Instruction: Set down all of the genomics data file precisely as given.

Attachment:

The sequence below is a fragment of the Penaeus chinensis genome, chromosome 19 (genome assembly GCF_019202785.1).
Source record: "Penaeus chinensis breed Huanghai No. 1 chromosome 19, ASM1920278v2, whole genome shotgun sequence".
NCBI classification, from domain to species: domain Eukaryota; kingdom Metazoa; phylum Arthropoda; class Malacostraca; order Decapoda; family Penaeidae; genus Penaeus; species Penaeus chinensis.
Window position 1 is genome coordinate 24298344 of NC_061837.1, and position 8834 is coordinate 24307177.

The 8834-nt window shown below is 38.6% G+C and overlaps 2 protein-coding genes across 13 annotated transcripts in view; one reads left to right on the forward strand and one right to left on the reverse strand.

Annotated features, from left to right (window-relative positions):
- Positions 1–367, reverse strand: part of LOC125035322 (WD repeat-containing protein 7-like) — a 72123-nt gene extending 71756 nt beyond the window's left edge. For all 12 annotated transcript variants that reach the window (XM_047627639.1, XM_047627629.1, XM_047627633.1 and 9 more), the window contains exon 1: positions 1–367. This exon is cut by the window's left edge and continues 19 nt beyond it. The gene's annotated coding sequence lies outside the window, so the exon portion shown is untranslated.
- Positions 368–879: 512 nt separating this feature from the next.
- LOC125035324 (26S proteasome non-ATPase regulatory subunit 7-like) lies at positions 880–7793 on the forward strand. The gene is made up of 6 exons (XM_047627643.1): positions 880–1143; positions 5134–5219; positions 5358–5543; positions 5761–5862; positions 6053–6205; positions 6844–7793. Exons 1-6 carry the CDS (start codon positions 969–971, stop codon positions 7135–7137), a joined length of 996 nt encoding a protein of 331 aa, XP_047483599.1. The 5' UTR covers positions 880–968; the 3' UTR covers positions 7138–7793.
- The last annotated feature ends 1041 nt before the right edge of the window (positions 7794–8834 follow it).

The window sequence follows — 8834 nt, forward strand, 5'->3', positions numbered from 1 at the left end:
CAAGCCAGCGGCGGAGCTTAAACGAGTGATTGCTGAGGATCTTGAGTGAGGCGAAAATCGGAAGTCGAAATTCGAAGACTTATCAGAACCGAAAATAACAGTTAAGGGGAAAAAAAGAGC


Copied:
The sequence below is a fragment of the Penaeus chinensis genome, chromosome 19 (genome assembly GCF_019202785.1).
Source record: "Penaeus chinensis breed Huanghai No. 1 chromosome 19, ASM1920278v2, whole genome shotgun sequence".
NCBI classification, from domain to species: domain Eukaryota; kingdom Metazoa; phylum Arthropoda; class Malacostraca; order Decapoda; family Penaeidae; genus Penaeus; species Penaeus chinensis.
Window position 1 is genome coordinate 24298344 of NC_061837.1, and position 8834 is coordinate 24307177.

The 8834-nt window shown below is 38.6% G+C and overlaps 2 protein-coding genes across 13 annotated transcripts in view; one reads left to right on the forward strand and one right to left on the reverse strand.

Annotated features, from left to right (window-relative positions):
- Positions 1–367, reverse strand: part of LOC125035322 (WD repeat-containing protein 7-like) — a 72123-nt gene extending 71756 nt beyond the window's left edge. For all 12 annotated transcript variants that reach the window (XM_047627639.1, XM_047627629.1, XM_047627633.1 and 9 more), the window contains exon 1: positions 1–367. This exon is cut by the window's left edge and continues 19 nt beyond it. The gene's annotated coding sequence lies outside the window, so the exon portion shown is untranslated.
- Positions 368–879: 512 nt separating this feature from the next.
- LOC125035324 (26S proteasome non-ATPase regulatory subunit 7-like) lies at positions 880–7793 on the forward strand. The gene is made up of 6 exons (XM_047627643.1): positions 880–1143; positions 5134–5219; positions 5358–5543; positions 5761–5862; positions 6053–6205; positions 6844–7793. Exons 1-6 carry the CDS (start codon positions 969–971, stop codon positions 7135–7137), a joined length of 996 nt encoding a protein of 331 aa, XP_047483599.1. The 5' UTR covers positions 880–968; the 3' UTR covers positions 7138–7793.
- The last annotated feature ends 1041 nt before the right edge of the window (positions 7794–8834 follow it).

The window sequence follows — 8834 nt, forward strand, 5'->3', positions numbered from 1 at the left end:
CAAGCCAGCGGCGGAGCTTAAACGAGTGATTGCTGAGGATCTTGAGTGAGGCGAAAATCGGAAGTCGAAATTCGAAGACTTATCAGAACCGAAAATAACAGTTAAGGGGAAAAAAAGAGC